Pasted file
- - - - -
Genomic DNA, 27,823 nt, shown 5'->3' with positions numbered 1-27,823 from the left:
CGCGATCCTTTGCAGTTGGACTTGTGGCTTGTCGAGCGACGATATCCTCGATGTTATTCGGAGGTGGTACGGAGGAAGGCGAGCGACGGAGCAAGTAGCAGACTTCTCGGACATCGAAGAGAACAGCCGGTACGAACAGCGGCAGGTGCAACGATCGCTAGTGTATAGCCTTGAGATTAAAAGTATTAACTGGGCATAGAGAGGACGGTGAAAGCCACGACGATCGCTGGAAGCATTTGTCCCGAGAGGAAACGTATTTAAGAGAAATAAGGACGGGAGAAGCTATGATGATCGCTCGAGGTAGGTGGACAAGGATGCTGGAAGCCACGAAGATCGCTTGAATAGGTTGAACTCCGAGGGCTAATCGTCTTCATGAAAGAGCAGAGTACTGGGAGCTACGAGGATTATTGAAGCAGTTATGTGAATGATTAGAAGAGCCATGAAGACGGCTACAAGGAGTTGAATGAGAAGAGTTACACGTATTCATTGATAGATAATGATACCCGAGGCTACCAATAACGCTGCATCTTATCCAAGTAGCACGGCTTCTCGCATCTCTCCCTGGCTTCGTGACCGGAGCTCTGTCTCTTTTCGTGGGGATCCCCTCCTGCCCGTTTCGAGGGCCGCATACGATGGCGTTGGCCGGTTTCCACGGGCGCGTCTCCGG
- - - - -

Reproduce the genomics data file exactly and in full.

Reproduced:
Genomic DNA, 27,823 nt, shown 5'->3' with positions numbered 1-27,823 from the left:
CGCGATCCTTTGCAGTTGGACTTGTGGCTTGTCGAGCGACGATATCCTCGATGTTATTCGGAGGTGGTACGGAGGAAGGCGAGCGACGGAGCAAGTAGCAGACTTCTCGGACATCGAAGAGAACAGCCGGTACGAACAGCGGCAGGTGCAACGATCGCTAGTGTATAGCCTTGAGATTAAAAGTATTAACTGGGCATAGAGAGGACGGTGAAAGCCACGACGATCGCTGGAAGCATTTGTCCCGAGAGGAAACGTATTTAAGAGAAATAAGGACGGGAGAAGCTATGATGATCGCTCGAGGTAGGTGGACAAGGATGCTGGAAGCCACGAAGATCGCTTGAATAGGTTGAACTCCGAGGGCTAATCGTCTTCATGAAAGAGCAGAGTACTGGGAGCTACGAGGATTATTGAAGCAGTTATGTGAATGATTAGAAGAGCCATGAAGACGGCTACAAGGAGTTGAATGAGAAGAGTTACACGTATTCATTGATAGATAATGATACCCGAGGCTACCAATAACGCTGCATCTTATCCAAGTAGCACGGCTTCTCGCATCTCTCCCTGGCTTCGTGACCGGAGCTCTGTCTCTTTTCGTGGGGATCCCCTCCTGCCCGTTTCGAGGGCCGCATACGATGGCGTTGGCCGGTTTCCACGGGCGCGTCTCCGG